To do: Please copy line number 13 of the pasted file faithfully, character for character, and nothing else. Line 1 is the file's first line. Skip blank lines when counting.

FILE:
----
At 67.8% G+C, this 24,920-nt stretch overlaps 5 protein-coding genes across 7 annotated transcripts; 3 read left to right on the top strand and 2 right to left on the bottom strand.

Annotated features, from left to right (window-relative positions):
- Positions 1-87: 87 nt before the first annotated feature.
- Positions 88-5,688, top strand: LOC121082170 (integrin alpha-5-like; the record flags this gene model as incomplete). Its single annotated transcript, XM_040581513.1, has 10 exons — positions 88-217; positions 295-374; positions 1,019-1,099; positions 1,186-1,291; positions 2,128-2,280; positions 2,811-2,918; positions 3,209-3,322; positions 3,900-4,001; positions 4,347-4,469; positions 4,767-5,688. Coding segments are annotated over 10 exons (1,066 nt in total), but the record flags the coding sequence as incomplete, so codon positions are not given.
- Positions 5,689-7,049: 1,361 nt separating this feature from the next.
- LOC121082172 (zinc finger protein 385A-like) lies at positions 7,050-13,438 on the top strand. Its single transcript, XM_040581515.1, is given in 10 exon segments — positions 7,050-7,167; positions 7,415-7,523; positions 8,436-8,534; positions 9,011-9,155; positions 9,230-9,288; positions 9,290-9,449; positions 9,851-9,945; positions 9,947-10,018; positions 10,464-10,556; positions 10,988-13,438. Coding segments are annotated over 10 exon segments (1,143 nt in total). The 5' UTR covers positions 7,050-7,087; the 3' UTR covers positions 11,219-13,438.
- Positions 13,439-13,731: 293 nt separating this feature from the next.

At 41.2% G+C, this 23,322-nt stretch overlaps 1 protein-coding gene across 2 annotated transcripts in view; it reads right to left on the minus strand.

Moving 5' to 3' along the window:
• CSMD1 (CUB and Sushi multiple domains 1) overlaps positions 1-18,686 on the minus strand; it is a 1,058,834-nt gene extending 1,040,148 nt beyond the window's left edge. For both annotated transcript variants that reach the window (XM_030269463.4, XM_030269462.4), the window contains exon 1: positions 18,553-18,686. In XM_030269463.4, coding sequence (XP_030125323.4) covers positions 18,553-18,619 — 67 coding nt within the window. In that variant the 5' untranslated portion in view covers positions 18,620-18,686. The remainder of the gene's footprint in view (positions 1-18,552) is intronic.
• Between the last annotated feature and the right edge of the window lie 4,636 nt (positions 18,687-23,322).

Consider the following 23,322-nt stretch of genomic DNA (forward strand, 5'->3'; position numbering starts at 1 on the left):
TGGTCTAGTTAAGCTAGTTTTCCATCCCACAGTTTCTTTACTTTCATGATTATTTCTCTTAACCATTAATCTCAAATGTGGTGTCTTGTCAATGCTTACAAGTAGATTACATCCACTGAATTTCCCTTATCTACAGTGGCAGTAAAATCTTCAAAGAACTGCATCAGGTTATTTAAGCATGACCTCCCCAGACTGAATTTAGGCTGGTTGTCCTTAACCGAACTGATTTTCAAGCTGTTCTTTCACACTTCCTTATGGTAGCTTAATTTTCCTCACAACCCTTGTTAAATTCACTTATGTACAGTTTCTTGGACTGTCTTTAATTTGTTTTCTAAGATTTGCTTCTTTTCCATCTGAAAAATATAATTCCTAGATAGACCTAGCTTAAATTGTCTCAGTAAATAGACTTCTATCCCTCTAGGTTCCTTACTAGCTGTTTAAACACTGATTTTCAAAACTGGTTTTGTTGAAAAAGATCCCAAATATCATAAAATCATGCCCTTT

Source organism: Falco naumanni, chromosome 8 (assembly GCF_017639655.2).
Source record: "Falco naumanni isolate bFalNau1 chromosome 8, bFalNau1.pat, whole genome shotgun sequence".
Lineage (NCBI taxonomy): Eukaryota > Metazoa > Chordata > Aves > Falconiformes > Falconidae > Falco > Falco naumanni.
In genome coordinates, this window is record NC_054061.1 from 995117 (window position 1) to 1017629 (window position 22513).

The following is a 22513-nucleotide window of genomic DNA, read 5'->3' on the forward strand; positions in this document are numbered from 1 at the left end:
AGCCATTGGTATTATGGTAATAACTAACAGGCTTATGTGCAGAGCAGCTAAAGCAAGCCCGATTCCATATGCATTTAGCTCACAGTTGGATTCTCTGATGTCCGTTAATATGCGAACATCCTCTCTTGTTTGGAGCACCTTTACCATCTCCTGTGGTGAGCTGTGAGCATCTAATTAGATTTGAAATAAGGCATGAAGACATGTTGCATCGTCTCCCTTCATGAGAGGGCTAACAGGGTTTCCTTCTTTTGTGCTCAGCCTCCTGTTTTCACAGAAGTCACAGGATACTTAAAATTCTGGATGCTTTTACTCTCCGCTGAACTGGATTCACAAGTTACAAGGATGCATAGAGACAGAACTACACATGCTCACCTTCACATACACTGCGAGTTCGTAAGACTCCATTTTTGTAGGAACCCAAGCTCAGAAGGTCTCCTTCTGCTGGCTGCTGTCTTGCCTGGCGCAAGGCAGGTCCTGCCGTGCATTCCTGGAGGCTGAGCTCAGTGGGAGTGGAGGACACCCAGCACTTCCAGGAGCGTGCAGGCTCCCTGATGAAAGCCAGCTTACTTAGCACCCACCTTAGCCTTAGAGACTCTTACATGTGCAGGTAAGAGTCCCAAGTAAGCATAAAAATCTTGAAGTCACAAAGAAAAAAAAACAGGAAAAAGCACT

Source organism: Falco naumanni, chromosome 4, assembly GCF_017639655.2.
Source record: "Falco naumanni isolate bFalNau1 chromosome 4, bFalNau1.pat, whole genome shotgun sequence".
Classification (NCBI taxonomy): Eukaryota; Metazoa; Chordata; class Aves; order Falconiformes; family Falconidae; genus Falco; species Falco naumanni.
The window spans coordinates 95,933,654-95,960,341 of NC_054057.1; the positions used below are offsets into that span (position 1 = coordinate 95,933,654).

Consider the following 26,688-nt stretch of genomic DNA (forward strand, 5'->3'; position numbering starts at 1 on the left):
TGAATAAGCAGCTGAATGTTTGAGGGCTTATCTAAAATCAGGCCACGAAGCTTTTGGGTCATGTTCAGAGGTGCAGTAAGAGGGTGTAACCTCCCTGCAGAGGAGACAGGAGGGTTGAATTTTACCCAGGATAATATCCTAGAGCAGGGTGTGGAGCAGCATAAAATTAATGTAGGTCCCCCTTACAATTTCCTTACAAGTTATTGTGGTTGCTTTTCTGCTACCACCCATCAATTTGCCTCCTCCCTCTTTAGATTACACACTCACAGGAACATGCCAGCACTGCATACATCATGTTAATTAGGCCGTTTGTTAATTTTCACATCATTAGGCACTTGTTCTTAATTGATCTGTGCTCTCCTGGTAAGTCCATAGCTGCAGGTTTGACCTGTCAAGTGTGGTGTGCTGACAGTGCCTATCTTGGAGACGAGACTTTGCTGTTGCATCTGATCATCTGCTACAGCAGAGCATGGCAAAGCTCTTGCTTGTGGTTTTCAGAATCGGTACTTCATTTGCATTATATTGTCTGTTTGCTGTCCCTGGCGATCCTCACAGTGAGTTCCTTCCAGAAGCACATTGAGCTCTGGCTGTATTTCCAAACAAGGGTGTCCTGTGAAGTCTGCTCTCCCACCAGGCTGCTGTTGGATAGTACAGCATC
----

TGGTCTAGTTAAGCTAGTTTTCCATCCCACAGTTTCTTTACTTTCATGATTATTTCTCTTAACCATTAATCTCAAATGTGGTGTCTTGTCAATGCTTACAAGTAGATTACATCCACTGAATTTCCCTTATCTACAGTGGCAGTAAAATCTTCAAAGAACTGCATCAGGTTATTTAAGCATGACCTCCCCAGACTGAATTTAGGCTGGTTGTCCTTAACCGAACTGATTTTCAAGCTGTTCTTTCACACTTCCTTATGGTAGCTTAATTTTCCTCACAACCCTTGTTAAATTCACTTATGTACAGTTTCTTGGACTGTCTTTAATTTGTTTTCTAAGATTTGCTTCTTTTCCATCTGAAAAATATAATTCCTAGATAGACCTAGCTTAAATTGTCTCAGTAAATAGACTTCTATCCCTCTAGGTTCCTTACTAGCTGTTTAAACACTGATTTTCAAAACTGGTTTTGTTGAAAAAGATCCCAAATATCATAAAATCATGCCCTTT